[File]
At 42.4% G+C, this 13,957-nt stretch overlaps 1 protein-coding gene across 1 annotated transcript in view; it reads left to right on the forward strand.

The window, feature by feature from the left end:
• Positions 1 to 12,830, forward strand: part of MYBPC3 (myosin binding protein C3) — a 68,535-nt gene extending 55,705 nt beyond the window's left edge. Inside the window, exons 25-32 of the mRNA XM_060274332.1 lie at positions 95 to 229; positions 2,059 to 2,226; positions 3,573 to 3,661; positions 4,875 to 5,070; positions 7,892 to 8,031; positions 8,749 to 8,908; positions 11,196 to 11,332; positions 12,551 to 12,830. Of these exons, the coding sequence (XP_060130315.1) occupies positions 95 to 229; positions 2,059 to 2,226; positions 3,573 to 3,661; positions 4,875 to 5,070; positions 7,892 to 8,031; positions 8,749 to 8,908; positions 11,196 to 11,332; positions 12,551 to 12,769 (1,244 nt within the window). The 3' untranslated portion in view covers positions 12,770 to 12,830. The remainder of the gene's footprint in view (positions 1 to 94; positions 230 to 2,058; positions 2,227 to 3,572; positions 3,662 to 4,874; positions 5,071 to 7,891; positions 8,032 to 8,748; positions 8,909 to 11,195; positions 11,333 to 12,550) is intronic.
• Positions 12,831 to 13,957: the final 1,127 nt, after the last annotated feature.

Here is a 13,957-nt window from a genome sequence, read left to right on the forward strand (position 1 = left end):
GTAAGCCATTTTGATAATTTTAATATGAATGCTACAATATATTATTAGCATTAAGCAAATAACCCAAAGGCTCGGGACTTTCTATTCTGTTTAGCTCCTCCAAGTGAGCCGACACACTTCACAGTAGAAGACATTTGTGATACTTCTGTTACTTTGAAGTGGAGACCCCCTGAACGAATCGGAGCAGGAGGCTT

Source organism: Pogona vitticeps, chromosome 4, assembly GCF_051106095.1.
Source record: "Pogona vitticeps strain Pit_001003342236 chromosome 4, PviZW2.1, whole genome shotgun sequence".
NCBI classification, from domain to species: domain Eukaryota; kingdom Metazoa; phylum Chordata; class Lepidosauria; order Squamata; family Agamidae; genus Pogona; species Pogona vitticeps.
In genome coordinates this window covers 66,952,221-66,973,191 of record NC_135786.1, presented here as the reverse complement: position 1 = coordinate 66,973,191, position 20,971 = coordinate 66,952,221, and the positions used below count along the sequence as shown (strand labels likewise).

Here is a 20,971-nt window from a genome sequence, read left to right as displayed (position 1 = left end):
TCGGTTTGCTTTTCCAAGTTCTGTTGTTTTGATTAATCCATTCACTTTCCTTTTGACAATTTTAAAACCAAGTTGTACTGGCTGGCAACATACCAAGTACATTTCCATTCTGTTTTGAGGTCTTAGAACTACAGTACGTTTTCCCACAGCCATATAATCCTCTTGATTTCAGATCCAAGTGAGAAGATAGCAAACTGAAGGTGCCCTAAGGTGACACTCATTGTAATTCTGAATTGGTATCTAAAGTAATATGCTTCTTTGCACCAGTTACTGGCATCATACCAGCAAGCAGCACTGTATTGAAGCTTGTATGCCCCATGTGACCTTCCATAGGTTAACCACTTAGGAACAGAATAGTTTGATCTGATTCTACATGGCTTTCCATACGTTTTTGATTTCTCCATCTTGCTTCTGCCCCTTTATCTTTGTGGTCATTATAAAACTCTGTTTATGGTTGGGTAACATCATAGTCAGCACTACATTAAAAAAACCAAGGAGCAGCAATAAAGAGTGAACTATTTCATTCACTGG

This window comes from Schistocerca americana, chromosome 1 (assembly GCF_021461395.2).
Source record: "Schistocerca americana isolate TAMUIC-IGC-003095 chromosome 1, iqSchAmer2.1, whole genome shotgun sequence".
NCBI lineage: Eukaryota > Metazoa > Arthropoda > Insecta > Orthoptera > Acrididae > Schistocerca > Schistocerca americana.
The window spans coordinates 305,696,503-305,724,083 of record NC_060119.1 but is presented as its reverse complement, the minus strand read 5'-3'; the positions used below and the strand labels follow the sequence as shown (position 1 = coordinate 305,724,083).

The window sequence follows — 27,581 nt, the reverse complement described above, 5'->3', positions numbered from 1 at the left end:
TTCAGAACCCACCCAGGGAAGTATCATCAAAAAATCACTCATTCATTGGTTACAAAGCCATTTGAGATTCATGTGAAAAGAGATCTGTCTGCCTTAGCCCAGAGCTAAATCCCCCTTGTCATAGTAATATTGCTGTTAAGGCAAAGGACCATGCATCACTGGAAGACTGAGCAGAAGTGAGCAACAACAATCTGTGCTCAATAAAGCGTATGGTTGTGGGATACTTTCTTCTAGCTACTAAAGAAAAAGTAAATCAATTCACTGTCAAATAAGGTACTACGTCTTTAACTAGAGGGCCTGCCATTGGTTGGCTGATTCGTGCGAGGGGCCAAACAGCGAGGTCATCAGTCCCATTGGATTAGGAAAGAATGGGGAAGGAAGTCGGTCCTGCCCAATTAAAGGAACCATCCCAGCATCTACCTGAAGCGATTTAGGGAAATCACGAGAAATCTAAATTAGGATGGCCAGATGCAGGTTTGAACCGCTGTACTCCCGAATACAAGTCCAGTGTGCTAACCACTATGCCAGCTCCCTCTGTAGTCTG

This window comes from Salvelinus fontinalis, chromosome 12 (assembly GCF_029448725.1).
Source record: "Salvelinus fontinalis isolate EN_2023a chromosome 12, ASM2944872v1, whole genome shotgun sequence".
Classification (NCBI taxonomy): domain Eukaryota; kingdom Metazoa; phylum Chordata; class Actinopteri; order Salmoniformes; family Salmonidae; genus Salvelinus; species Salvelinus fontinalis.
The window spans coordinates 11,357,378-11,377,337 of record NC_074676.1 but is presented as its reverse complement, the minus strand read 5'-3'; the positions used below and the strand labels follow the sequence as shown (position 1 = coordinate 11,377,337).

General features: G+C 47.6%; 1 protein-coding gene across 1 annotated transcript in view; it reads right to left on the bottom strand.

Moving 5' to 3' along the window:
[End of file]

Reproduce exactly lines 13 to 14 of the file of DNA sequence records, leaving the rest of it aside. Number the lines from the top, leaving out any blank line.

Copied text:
This window comes from Schistocerca americana, chromosome 1 (assembly GCF_021461395.2).
Source record: "Schistocerca americana isolate TAMUIC-IGC-003095 chromosome 1, iqSchAmer2.1, whole genome shotgun sequence".